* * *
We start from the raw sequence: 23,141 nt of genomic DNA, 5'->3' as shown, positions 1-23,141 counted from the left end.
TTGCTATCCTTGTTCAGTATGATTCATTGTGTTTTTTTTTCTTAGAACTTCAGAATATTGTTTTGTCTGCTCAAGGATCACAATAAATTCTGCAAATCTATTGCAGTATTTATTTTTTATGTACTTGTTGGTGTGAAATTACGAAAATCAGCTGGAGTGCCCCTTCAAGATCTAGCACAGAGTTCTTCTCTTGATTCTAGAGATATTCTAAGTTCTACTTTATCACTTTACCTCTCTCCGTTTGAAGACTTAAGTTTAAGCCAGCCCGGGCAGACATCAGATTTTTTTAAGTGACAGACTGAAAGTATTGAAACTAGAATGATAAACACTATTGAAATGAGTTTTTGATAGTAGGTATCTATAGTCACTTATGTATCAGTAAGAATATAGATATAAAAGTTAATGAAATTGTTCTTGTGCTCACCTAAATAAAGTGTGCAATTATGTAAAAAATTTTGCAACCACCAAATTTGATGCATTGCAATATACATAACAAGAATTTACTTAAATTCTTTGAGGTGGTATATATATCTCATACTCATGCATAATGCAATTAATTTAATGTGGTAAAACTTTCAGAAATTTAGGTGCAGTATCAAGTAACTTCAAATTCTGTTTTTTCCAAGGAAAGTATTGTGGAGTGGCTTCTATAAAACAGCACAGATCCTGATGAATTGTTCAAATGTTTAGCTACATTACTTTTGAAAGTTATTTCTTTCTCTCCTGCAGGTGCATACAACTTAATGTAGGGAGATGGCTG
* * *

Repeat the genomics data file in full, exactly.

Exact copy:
We start from the raw sequence: 23,141 nt of genomic DNA, 5'->3' as shown, positions 1-23,141 counted from the left end.
TTGCTATCCTTGTTCAGTATGATTCATTGTGTTTTTTTTTCTTAGAACTTCAGAATATTGTTTTGTCTGCTCAAGGATCACAATAAATTCTGCAAATCTATTGCAGTATTTATTTTTTATGTACTTGTTGGTGTGAAATTACGAAAATCAGCTGGAGTGCCCCTTCAAGATCTAGCACAGAGTTCTTCTCTTGATTCTAGAGATATTCTAAGTTCTACTTTATCACTTTACCTCTCTCCGTTTGAAGACTTAAGTTTAAGCCAGCCCGGGCAGACATCAGATTTTTTTAAGTGACAGACTGAAAGTATTGAAACTAGAATGATAAACACTATTGAAATGAGTTTTTGATAGTAGGTATCTATAGTCACTTATGTATCAGTAAGAATATAGATATAAAAGTTAATGAAATTGTTCTTGTGCTCACCTAAATAAAGTGTGCAATTATGTAAAAAATTTTGCAACCACCAAATTTGATGCATTGCAATATACATAACAAGAATTTACTTAAATTCTTTGAGGTGGTATATATATCTCATACTCATGCATAATGCAATTAATTTAATGTGGTAAAACTTTCAGAAATTTAGGTGCAGTATCAAGTAACTTCAAATTCTGTTTTTTCCAAGGAAAGTATTGTGGAGTGGCTTCTATAAAACAGCACAGATCCTGATGAATTGTTCAAATGTTTAGCTACATTACTTTTGAAAGTTATTTCTTTCTCTCCTGCAGGTGCATACAACTTAATGTAGGGAGATGGCTG